The increase in premating reproductive isolation between recently diverged and potentially interbreeding taxa resulting from selection against hybridization (reinforcement) is one of the most contentious issues in evolutionary biology. After many years of debate, its plausibility under various conditions has been shown by theoretical studies and some cases have been documented. At present, interest is arising about the frequency and importance of reinforcement in nature. Ochthebius quadricollis and Ochthebius sp. A are two hydraenid beetles inhabiting marine rock pools in the Mediterranean basin. By molecular analysis of a contact zone between the two species along the Italian Tyrrhenian coast, full reproductive isolation between the two species was evidenced. However, the finding of introgressed specimens at some diagnostic loci suggested that gene flow occurred in the past but then ceased. In this article, by analyzing species composition of mating couples collected in sympatric localities, we show the existence of strong assortative mating between the two species in nature. In laboratory multiple-choice mating trials, sympatric populations showed greater assortative mating than allopatric populations. Reinforcement is suggested as the most parsimonious hypothesis to explain the evolution of discriminative mate recognition systems occurring among O. quadricollis and Ochthebius sp. A under sympatric, but not allopatric, populations.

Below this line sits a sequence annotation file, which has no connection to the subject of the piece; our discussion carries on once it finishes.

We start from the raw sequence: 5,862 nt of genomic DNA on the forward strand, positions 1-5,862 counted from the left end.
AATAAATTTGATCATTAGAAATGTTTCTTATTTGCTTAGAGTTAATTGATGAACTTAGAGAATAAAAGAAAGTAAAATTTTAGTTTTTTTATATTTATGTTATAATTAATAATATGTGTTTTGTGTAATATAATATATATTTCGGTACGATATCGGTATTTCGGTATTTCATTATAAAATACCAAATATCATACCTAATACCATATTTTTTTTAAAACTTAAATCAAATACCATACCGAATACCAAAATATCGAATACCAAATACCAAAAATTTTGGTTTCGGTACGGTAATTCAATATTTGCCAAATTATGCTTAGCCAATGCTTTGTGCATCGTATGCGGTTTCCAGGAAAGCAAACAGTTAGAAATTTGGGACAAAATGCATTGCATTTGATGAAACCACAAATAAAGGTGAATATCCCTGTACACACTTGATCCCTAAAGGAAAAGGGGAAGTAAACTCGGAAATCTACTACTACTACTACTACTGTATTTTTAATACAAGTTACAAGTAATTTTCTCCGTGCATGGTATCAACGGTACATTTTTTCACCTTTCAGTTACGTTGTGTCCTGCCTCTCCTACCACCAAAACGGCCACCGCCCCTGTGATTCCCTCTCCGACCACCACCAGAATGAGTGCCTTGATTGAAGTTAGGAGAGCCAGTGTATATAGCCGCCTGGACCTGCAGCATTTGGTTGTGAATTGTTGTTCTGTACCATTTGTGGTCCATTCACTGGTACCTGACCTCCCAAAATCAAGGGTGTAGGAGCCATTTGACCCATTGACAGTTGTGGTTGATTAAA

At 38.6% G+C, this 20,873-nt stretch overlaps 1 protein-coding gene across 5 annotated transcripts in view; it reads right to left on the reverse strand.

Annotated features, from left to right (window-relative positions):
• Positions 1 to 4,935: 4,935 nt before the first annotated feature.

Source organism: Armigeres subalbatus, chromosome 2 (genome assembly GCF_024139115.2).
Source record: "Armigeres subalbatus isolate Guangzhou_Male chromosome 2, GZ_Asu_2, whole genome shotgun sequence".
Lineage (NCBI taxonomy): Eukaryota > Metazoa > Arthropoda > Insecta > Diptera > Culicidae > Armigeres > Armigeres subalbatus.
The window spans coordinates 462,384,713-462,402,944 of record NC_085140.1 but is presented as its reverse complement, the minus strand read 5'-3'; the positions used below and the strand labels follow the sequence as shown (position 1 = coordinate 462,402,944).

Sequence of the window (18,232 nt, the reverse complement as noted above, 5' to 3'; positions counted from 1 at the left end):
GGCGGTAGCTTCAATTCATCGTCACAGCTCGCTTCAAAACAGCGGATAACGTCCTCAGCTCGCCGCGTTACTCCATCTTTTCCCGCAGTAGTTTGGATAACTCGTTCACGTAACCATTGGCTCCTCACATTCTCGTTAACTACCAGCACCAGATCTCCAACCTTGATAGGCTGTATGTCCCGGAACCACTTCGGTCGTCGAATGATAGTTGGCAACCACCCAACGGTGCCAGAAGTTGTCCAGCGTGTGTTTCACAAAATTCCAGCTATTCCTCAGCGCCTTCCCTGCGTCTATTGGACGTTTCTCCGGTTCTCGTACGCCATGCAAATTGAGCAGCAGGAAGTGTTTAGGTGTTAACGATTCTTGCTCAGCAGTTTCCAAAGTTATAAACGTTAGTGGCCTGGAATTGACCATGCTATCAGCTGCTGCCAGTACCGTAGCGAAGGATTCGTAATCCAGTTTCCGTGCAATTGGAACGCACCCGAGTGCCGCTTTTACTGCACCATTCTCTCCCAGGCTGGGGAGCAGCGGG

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Vol. 62 • No. 6